I’m English but I’ve studied and lived in Germany, I currently live in the USA teaching beginners German. Having German sewing blogs to visit is such a lovely way for me to combine my language love and sewing love – also ich danke Ihnen! #Nähenmachtglücklich 😉
Oh, I hope your students are motivated! As far as I heard German is not the easiest language to learn! What is your experience?
Und die Nähbloggerwelt ist eindeutig nicht formell! Also unbedingt das Du verwenden. Viele Grüße in die USA! Anna
I”m always curious about the German sewing world, so thanks for writing this! Every now and then, bloggers I follow mention cool things going on in the German sewing scene – it certainly seems to be a lively community! I”m also in complete awe of anyone who is fluent in multiple languages!
One of the trends I have seen this year is posts about combining selfmade clothes in different outfits. Because otherwise they are just often “one-hit-wonders” – and the interesting thing is combining them to wearable outfit. Or lets say creating a wearable selfmade wardrobe with combinable items.
One of the new hashtags is #flatlayfriday for outfitposts on Fridays.
And this year there is a zodiac sign sew-along.
Sooo, its going to be interesting!
Thanks for sharing! I would love more information about the Luneville embroidery you mention–it’s beautiful, and that coat application is lovely! I aspire to making and buying clothes with details like that.
For the Luneville embroidery Julia (https://sewinggalaxy.blogspot.de) is the right person to contact. One of her latest blogposts is actually a brooch (took her a month). She is not fluent in English, so you would have to make do with google translate, but she can for sure point you into the right direction!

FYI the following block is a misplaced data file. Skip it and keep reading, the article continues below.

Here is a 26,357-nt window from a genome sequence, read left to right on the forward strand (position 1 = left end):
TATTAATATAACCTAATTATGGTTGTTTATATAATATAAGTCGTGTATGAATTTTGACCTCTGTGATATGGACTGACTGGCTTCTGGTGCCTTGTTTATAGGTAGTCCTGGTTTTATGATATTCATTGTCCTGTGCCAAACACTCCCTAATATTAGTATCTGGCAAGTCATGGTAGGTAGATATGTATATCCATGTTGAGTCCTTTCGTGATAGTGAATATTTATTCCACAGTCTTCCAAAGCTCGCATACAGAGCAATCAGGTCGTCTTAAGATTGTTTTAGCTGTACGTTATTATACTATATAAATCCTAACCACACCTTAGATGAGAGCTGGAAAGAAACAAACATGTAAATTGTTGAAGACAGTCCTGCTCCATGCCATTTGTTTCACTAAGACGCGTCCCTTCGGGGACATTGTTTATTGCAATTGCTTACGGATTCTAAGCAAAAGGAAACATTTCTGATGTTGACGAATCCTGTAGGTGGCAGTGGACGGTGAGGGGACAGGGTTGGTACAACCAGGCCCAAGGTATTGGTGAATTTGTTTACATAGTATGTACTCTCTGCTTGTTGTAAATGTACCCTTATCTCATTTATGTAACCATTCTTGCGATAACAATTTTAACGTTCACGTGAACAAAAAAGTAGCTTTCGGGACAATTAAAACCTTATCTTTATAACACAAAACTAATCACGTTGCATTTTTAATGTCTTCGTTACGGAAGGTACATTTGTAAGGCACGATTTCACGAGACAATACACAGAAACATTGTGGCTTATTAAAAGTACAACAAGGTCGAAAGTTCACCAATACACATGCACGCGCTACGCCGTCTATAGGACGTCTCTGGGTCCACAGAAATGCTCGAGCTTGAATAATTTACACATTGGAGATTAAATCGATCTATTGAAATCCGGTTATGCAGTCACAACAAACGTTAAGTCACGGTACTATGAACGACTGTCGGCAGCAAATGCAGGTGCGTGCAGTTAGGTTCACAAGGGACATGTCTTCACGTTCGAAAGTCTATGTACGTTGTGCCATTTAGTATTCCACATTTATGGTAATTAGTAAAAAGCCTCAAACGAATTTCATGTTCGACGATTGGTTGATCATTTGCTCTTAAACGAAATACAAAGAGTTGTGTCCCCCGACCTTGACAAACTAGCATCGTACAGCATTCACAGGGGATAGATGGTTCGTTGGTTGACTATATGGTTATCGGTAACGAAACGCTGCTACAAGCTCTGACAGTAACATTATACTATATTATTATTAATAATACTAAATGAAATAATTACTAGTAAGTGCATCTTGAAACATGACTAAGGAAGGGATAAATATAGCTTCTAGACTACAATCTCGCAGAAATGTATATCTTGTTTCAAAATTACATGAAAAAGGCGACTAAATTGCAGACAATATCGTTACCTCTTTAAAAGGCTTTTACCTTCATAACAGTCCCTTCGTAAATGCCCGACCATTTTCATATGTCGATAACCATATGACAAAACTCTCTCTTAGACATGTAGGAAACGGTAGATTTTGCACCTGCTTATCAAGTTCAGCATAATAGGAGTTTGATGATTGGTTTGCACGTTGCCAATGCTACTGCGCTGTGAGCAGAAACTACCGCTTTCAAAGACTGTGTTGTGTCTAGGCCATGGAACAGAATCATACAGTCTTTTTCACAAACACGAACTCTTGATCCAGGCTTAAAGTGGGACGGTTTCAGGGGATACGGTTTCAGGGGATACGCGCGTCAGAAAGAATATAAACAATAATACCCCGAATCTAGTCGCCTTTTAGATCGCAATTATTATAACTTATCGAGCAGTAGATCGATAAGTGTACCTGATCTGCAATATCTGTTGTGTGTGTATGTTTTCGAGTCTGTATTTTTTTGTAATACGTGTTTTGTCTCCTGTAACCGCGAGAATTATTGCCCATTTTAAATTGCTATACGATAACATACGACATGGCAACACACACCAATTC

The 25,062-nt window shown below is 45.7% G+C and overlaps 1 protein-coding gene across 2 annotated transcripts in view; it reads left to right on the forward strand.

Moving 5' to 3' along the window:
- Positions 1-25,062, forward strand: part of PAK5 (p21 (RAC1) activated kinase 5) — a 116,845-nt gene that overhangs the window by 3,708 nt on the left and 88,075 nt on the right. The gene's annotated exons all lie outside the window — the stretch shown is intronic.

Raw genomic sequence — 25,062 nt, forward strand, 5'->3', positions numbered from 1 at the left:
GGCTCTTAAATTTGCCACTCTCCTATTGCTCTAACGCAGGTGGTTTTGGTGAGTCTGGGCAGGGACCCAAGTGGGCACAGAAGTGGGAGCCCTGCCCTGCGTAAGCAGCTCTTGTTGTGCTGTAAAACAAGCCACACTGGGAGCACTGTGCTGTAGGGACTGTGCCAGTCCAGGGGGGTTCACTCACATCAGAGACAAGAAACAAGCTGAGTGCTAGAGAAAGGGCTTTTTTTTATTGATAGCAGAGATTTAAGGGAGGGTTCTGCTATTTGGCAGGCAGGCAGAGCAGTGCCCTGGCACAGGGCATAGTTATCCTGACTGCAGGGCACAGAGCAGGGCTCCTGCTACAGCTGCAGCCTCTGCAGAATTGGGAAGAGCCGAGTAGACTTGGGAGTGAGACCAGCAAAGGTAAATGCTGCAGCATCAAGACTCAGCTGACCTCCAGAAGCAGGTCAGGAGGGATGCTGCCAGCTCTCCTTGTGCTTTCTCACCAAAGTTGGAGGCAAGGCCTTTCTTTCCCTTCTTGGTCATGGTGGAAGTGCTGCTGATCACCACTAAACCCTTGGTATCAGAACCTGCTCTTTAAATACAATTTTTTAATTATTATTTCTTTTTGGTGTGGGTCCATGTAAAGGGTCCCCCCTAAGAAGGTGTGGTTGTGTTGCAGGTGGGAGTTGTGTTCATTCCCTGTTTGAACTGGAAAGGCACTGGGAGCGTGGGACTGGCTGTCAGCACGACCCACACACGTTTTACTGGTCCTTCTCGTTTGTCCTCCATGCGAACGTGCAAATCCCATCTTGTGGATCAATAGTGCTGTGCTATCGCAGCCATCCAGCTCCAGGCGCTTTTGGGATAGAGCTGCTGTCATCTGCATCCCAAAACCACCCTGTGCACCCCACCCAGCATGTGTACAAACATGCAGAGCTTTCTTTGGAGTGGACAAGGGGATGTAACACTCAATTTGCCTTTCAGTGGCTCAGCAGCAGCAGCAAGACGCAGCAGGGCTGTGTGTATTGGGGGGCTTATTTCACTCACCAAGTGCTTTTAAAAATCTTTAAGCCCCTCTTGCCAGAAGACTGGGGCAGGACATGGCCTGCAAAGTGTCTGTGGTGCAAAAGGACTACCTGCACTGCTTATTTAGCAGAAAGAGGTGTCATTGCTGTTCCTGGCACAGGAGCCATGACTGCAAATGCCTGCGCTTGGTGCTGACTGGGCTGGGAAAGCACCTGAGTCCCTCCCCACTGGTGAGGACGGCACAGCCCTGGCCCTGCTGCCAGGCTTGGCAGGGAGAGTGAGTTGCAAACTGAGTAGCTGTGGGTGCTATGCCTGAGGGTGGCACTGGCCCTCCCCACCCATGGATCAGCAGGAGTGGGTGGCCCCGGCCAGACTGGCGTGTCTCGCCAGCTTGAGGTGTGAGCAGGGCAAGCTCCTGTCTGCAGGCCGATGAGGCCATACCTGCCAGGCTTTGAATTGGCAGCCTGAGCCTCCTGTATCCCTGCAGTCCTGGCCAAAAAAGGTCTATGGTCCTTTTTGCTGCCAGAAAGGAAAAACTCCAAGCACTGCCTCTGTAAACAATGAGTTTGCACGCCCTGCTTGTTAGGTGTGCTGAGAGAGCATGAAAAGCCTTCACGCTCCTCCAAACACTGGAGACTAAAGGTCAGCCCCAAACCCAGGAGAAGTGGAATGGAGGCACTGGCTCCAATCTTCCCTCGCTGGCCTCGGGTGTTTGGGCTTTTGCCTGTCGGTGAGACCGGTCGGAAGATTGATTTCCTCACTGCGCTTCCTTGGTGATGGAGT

Here are some courses Julia took:
Another oldie here (59) and I enjoyed the post. I didn’t feel it was aimed at only the young. Thanks for links. I love Burda and have ever since I was about 20 when I worked with two German ladies in my office here in Australia. They used to talk about Burda all the time. One of them who was at least in her 50’s (she seemed so old..haha) would get up each morning at 5.30 to fit in some sewing before work. She wore the most amazing suits that she made.
Thanks! Were the english speaking community has their Big4, the Europeans have the Burda. It’s just a classic. The thing is: Burda is not for the unskilled newbie-sewist. But if you can deal with the very short instructions, it is providing great sewing pattern with interesting details.
OH…what a great post, thanks! I really enjoyed following the links through to these lovely bloggers. Their blogs all look so inviting with lovely graphics and photos!
I’ve followed German blogger Stephanie from Sea of Teal for a long time. She blogs in both English and German…helpful because I don’t speak German.
You are very welcome! I have noticed myself, that it is really difficult to find bloggers in different languages.
My family and myself started to translate our posts, but to be honest, it is a lot of work… so i admire everyone doing it, but use google translate otherwise.
Well that was an interesting post, thank you.
Could you help me with my search for Dutch jerseys please? There are some good quality, really beautiful, patterned ones at about £20/m sold via Singapore, but I think there must be a bigger range (and less postage) on Dutch, or other European sites. It’s very difficult to get search engines to look at non-English sites! Many thanks.